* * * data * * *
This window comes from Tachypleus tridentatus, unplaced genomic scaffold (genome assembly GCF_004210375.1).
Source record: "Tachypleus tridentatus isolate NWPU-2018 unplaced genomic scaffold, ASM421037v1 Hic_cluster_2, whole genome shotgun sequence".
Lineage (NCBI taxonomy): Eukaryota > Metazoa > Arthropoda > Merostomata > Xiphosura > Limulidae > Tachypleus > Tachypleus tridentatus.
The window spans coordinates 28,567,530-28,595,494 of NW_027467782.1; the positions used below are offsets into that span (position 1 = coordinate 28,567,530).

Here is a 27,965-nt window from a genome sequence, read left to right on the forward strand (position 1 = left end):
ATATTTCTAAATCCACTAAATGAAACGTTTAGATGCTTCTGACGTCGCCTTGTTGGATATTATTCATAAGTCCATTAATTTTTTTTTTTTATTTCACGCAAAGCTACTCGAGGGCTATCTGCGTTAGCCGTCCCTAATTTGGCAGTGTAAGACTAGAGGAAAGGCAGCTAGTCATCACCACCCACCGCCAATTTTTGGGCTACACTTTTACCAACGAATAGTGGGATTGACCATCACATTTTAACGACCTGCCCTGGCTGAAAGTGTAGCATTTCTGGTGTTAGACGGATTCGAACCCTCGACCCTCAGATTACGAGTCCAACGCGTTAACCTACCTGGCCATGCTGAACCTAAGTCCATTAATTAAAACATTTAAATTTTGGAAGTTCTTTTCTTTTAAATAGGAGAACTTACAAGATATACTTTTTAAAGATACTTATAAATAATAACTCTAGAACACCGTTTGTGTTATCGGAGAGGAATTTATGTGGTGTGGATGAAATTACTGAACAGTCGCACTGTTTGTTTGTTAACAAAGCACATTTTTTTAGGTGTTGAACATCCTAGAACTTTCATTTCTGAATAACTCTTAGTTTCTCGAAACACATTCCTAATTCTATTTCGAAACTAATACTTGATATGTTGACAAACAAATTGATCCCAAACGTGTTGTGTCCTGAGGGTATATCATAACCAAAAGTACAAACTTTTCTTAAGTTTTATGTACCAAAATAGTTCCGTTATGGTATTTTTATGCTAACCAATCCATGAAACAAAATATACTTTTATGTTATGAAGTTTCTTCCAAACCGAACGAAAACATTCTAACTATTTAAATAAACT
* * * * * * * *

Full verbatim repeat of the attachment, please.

This window comes from Tachypleus tridentatus, unplaced genomic scaffold (genome assembly GCF_004210375.1).
Source record: "Tachypleus tridentatus isolate NWPU-2018 unplaced genomic scaffold, ASM421037v1 Hic_cluster_2, whole genome shotgun sequence".
Lineage (NCBI taxonomy): Eukaryota > Metazoa > Arthropoda > Merostomata > Xiphosura > Limulidae > Tachypleus > Tachypleus tridentatus.
The window spans coordinates 28,567,530-28,595,494 of NW_027467782.1; the positions used below are offsets into that span (position 1 = coordinate 28,567,530).

Here is a 27,965-nt window from a genome sequence, read left to right on the forward strand (position 1 = left end):
ATATTTCTAAATCCACTAAATGAAACGTTTAGATGCTTCTGACGTCGCCTTGTTGGATATTATTCATAAGTCCATTAATTTTTTTTTTTTATTTCACGCAAAGCTACTCGAGGGCTATCTGCGTTAGCCGTCCCTAATTTGGCAGTGTAAGACTAGAGGAAAGGCAGCTAGTCATCACCACCCACCGCCAATTTTTGGGCTACACTTTTACCAACGAATAGTGGGATTGACCATCACATTTTAACGACCTGCCCTGGCTGAAAGTGTAGCATTTCTGGTGTTAGACGGATTCGAACCCTCGACCCTCAGATTACGAGTCCAACGCGTTAACCTACCTGGCCATGCTGAACCTAAGTCCATTAATTAAAACATTTAAATTTTGGAAGTTCTTTTCTTTTAAATAGGAGAACTTACAAGATATACTTTTTAAAGATACTTATAAATAATAACTCTAGAACACCGTTTGTGTTATCGGAGAGGAATTTATGTGGTGTGGATGAAATTACTGAACAGTCGCACTGTTTGTTTGTTAACAAAGCACATTTTTTTAGGTGTTGAACATCCTAGAACTTTCATTTCTGAATAACTCTTAGTTTCTCGAAACACATTCCTAATTCTATTTCGAAACTAATACTTGATATGTTGACAAACAAATTGATCCCAAACGTGTTGTGTCCTGAGGGTATATCATAACCAAAAGTACAAACTTTTCTTAAGTTTTATGTACCAAAATAGTTCCGTTATGGTATTTTTATGCTAACCAATCCATGAAACAAAATATACTTTTATGTTATGAAGTTTCTTCCAAACCGAACGAAAACATTCTAACTATTTAAATAAACT